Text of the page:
Subcellular localization and physiological role of α-methylacyl-CoA racemase

Departments of Clinical Chemistry, Emma Children's Hospital, Academic Medical Center, University of Amsterdam, 1105 AZ Amsterdam, The Netherlands.
The Journal of Lipid Research (Impact Factor: 4.42). 12/2000; 41(11):1890-6.
Source: PubMed


alpha-Methylacyl-CoA racemase plays an important role in the beta-oxidation of branched-chain fatty acids and fatty acid derivatives because it catalyzes the conversion of several (2R)-methyl-branched-chain fatty acyl-CoAs to their (S)-stereoisomers. Only stereoisomers with the 2-methyl group in the (S)-configuration can be degraded via beta-oxidation. Patients with a deficiency of alpha-methylacyl-CoA racemase accumulate in their plasma pristanic acid and the bile acid intermediates di- and trihydroxycholestanoic acid, which are all substrates of the peroxisomal beta-oxidation system. Subcellular fractionation experiments, however, revealed that both in humans and rats alpha-methylacyl-CoA racemase is bimodally distributed to both the peroxisome and the mitochondrion. Our findings show that the peroxisomal and mitochondrial enzymes are produced from the same gene and that, as a consequence, the bimodal distribution pattern must be the result of differential targeting of the same gene product. In addition, we investigated the physiological role of the enzyme in the mitochondrion. Both in vitro studies with purified heterologously expressed protein and in vivo studies in fibroblasts of patients with an alpha-methylacyl-CoA racemase deficiency revealed that the mitochondrial enzyme plays a crucial role in the mitochondrial beta-oxidation of the breakdown products of pristanic acid byconverting (2R,6)-dimethylheptanoyl-CoA to its (S)-stereoisomer.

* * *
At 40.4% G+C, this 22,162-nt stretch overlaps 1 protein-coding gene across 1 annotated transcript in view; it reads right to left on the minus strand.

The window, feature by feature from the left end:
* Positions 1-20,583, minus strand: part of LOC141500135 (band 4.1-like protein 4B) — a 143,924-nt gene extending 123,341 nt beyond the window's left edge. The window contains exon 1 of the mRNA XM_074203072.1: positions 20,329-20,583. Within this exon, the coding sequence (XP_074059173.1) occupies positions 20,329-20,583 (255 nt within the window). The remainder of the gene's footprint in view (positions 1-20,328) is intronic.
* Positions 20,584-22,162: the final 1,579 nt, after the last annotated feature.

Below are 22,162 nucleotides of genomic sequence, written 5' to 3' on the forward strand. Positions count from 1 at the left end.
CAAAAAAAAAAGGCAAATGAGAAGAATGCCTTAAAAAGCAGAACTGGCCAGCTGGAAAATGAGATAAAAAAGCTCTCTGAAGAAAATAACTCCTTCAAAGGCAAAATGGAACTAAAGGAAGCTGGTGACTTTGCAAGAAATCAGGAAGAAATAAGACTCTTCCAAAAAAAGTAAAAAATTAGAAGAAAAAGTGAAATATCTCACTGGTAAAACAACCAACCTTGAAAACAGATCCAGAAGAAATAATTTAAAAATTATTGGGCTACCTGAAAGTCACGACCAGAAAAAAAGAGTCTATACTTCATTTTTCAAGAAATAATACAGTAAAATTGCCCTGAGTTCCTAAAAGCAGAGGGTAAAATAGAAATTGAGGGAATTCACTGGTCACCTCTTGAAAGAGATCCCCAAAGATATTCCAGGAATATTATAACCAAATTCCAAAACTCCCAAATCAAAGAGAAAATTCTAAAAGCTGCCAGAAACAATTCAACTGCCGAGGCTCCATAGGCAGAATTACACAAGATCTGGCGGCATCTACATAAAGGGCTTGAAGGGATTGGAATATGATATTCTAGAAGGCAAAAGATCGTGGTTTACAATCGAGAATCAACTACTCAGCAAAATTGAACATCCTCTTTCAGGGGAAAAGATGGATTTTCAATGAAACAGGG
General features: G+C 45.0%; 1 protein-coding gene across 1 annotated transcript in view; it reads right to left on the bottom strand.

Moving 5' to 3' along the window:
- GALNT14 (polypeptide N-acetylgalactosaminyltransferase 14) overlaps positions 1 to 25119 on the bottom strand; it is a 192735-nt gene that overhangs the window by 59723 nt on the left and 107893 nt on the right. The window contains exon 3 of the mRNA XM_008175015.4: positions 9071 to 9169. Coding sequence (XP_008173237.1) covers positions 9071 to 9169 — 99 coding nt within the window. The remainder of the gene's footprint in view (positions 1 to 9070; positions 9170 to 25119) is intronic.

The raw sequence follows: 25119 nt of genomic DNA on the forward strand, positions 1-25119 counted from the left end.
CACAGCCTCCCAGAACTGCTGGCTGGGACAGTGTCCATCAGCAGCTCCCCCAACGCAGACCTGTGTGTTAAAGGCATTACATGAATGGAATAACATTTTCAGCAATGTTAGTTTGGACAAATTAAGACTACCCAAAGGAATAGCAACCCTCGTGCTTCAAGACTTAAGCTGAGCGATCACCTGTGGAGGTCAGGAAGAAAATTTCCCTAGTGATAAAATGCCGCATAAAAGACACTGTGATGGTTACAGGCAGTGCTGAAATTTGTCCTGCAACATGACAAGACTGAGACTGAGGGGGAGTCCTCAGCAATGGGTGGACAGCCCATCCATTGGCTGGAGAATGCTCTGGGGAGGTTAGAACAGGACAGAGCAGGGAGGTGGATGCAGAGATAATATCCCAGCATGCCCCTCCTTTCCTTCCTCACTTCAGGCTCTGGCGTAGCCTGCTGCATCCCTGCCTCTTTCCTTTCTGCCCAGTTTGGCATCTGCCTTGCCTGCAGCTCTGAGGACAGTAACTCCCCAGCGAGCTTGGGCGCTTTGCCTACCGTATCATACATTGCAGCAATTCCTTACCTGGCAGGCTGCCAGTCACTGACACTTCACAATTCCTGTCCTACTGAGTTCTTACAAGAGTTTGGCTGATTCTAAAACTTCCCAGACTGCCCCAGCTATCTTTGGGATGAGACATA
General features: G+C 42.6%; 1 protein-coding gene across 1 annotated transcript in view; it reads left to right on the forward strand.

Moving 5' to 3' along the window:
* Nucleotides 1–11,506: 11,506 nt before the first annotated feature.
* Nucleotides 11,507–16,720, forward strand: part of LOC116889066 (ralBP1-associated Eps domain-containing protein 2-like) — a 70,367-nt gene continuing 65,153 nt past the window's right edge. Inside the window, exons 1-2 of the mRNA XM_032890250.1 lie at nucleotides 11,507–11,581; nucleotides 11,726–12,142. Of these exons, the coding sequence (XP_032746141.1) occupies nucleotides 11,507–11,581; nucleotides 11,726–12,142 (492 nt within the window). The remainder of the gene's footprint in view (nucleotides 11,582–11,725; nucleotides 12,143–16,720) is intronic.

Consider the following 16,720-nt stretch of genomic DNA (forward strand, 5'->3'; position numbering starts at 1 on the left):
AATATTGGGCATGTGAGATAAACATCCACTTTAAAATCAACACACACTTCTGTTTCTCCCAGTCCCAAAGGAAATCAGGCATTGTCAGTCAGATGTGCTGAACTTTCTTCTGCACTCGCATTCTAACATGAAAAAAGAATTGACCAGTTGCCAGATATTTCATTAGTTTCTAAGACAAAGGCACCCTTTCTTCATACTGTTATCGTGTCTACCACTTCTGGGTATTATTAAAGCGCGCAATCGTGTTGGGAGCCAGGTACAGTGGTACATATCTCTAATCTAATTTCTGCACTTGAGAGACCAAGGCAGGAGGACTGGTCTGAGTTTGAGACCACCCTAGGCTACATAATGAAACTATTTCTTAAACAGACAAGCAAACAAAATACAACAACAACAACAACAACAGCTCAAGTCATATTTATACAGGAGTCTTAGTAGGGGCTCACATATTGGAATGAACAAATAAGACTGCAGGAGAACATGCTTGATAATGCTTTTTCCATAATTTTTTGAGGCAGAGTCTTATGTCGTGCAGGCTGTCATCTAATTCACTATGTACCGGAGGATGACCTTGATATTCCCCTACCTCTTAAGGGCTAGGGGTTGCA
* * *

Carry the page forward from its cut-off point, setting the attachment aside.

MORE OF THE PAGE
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    • "AMACR is a mitochondrial and peroxisomal enzyme that is part of the degradation of branched chained fatty acid derivates. AMACR is essential for the completion of the β-oxidation pathway [15] and has recently been shown to upregulated in colorectal cancer and adenoma [16-18]; 4) BRAF, MLH1 and β-catenin as additional markers involved in the serrated adenocarcinoma carcinogenesis. "